Implicit in that portion of Art. 16 of the Inland Rules of Navigation that directs a moderate speed for vessels proceeding in foggy weather, and in the concomitant half-distance rule, is the assumption that vessels can reasonably be expected to be traveling on intersecting courses. On the facts of this case, it was totally unrealistic to anticipate the possibility that the vessels were on intersecting courses and the rule was not applicable. Pp. 144-146.
451 F.2d 1369, reversed.
REHNQUIST, J., delivered the opinion of the Court, in which BURGER, C. J., and WHITE, MARSHALL, BLACKMUN, and POWELL, JJ., joined. STEWART, J., filed a dissenting opinion, in which DOUGLAS and BRENNAN, JJ., joined, post, p. 147.
Kenneth E. Roberts argued the cause and filed briefs for petitioner.
Erskine B. Wood argued the cause and filed briefs for respondents.
MR. JUSTICE REHNQUIST delivered the opinion of the Court.
While proceeding up the Columbia River, the oil tanker S. S. Santa Maria, bareboat chartered by petitioner, was struck by a barge owned by respondent Oliver J. Olson & Co. The barge was being towed by the tugboat San Jacinto, owned by respondent Star & Crescent Towboat Co. Both vessels were damaged. Petitioner commenced this admiralty action for damages to the Santa Maria, and respondent cross-libeled for damages to the barge. The District Court found the collision resulted solely from [409 U.S. 140, 141] negligence on the part of the crew of the San Jacinto, and dismissed the cross-libel. 304 F. Supp. 519 (Ore. 1969). The Ninth Circuit affirmed the finding that the San Jacinto had been negligent, but determined that the Santa Maria was also negligent in violating the "half-distance" rule, 30 Stat. 99, 33 U.S.C. 192. That court therefore reversed with directions that the District Court determine the amount of damage sustained by the barge and assess damages under the divided-damages rule. See The Schooner Catherine v. Dickinson, 17 How. 170 (1855). We granted certiorari, 405 U.S. 954 (1972), principally to consider petitioner's request that we abandon the divided-damages rule. The orderly disposition of the issues presented by the petition for certiorari, however, requires that we address ourselves to the issue of liability before reaching the question of damages. Since in so doing we conclude that the Court of Appeals was wrong in holding the Santa Maria liable at all, we do not reach the issue of damages.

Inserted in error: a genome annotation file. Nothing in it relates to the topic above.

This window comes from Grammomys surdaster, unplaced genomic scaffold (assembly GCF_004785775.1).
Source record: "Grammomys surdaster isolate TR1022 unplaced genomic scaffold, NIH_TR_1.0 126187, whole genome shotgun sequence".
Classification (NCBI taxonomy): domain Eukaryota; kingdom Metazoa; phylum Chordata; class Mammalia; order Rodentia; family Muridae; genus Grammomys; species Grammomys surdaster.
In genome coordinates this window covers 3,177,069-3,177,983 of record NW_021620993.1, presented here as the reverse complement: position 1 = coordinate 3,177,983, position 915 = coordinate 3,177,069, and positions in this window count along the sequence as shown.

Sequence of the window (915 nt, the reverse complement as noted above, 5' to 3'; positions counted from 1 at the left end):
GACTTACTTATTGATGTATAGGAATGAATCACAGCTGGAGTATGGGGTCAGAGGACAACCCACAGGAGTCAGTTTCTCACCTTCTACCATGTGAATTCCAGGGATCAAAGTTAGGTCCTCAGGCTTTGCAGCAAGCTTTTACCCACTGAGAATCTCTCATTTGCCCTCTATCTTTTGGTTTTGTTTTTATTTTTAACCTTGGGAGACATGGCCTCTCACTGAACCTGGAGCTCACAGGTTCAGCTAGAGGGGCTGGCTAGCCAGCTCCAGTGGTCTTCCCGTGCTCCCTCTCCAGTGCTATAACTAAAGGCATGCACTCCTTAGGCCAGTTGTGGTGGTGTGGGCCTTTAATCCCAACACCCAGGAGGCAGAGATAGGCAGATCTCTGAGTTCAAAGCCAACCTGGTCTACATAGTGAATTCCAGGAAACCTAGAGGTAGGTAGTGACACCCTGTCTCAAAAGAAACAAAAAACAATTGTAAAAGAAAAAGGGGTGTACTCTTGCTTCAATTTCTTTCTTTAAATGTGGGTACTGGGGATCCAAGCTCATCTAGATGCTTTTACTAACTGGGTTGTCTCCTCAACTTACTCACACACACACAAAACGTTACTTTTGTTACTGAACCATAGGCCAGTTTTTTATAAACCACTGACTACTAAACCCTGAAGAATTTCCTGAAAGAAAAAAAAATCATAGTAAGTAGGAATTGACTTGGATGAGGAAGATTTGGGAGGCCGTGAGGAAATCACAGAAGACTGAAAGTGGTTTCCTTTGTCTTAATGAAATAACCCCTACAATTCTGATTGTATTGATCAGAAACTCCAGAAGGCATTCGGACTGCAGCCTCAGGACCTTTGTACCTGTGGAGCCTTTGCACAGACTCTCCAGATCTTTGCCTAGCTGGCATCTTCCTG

On the evening of December 24, 1967, the Santa Maria, loaded with 17,000 tons of petroleum products, was proceeding up the Columbia River toward Portland. The ship was steaming on the Oregon side of the channel, with clear visibility. At the same time, the San Jacinto was proceeding downriver, towing a 275-foot barge, fully loaded with lumber, by a 250-foot towline. Proceeding on the Washington side of the channel, it had encountered foggy weather conditions upriver. As the San Jacinto approached Cooper Point, the Santa Maria, steaming upstream, sighted the tug both visually and by radar. The two vessels were more than a mile apart and on opposite sides of the 500-foot-wide shipping channel. There was heavy fog, described as "tule fog," around Cooper Point, but the fog was localized on the Washington [409 U.S. 140, 142] side of the channel. Although there was haze and drizzle, there was no fog on the Oregon side of the channel; the visibility from the bridge of the Santa Maria upstream was between one and one-half and two miles.